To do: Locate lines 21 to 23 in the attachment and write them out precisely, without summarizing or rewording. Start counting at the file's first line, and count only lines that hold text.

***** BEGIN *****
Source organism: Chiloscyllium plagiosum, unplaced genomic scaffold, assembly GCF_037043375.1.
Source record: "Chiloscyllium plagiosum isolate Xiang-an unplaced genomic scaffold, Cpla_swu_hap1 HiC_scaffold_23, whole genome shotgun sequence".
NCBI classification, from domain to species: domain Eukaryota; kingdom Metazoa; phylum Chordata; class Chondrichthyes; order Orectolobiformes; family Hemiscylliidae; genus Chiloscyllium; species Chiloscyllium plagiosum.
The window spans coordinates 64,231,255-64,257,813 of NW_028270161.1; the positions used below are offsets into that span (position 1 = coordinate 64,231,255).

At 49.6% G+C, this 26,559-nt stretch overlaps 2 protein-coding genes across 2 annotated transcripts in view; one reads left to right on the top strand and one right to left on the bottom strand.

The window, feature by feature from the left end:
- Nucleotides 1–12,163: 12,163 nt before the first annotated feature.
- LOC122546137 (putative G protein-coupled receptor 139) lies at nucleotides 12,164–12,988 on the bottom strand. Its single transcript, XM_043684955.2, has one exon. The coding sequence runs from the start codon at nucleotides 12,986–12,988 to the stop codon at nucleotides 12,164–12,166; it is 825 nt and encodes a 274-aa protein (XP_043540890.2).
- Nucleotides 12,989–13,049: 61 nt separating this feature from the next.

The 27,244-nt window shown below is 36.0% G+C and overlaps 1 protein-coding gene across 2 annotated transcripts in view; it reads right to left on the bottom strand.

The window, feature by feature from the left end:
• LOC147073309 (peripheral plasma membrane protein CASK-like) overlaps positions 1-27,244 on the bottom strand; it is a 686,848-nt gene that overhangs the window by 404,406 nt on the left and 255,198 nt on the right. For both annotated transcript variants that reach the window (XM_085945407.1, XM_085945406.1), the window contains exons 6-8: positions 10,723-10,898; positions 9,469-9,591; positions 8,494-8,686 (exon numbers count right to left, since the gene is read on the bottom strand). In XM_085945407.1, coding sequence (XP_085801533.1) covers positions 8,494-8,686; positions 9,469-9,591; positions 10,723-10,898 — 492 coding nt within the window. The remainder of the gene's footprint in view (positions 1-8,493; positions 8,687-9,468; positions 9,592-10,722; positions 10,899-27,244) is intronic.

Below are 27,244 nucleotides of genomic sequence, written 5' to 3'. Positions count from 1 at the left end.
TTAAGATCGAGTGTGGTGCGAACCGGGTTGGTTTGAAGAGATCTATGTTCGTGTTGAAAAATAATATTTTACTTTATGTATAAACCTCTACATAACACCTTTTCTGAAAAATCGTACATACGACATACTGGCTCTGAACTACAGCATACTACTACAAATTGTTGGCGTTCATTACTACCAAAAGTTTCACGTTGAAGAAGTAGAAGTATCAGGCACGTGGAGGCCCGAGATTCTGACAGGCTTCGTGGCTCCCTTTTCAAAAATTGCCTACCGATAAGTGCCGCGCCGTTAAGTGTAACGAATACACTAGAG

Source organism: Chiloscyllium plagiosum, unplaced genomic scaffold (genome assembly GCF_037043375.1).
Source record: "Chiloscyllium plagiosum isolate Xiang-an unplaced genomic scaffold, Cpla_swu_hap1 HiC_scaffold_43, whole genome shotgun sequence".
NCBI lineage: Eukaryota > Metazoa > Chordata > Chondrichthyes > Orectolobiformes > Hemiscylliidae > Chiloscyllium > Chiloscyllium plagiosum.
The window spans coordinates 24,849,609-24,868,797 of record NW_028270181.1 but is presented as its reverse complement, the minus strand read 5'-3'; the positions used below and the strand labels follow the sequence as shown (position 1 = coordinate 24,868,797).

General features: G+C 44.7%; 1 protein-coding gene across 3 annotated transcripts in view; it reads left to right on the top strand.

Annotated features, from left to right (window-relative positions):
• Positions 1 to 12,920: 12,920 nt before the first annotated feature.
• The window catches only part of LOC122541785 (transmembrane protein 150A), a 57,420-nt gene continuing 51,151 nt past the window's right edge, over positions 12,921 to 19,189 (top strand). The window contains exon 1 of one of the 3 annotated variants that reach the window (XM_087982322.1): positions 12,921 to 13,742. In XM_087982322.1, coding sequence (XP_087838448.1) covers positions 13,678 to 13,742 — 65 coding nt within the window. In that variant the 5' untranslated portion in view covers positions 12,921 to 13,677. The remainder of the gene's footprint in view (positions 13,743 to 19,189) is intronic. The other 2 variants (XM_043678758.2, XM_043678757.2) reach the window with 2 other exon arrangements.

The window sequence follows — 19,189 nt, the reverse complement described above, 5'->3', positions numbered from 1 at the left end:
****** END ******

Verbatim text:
• Positions 1 to 12,920: 12,920 nt before the first annotated feature.
• The window catches only part of LOC122541785 (transmembrane protein 150A), a 57,420-nt gene continuing 51,151 nt past the window's right edge, over positions 12,921 to 19,189 (top strand). The window contains exon 1 of one of the 3 annotated variants that reach the window (XM_087982322.1): positions 12,921 to 13,742. In XM_087982322.1, coding sequence (XP_087838448.1) covers positions 13,678 to 13,742 — 65 coding nt within the window. In that variant the 5' untranslated portion in view covers positions 12,921 to 13,677. The remainder of the gene's footprint in view (positions 13,743 to 19,189) is intronic. The other 2 variants (XM_043678758.2, XM_043678757.2) reach the window with 2 other exon arrangements.

The window sequence follows — 19,189 nt, the reverse complement described above, 5'->3', positions numbered from 1 at the left end: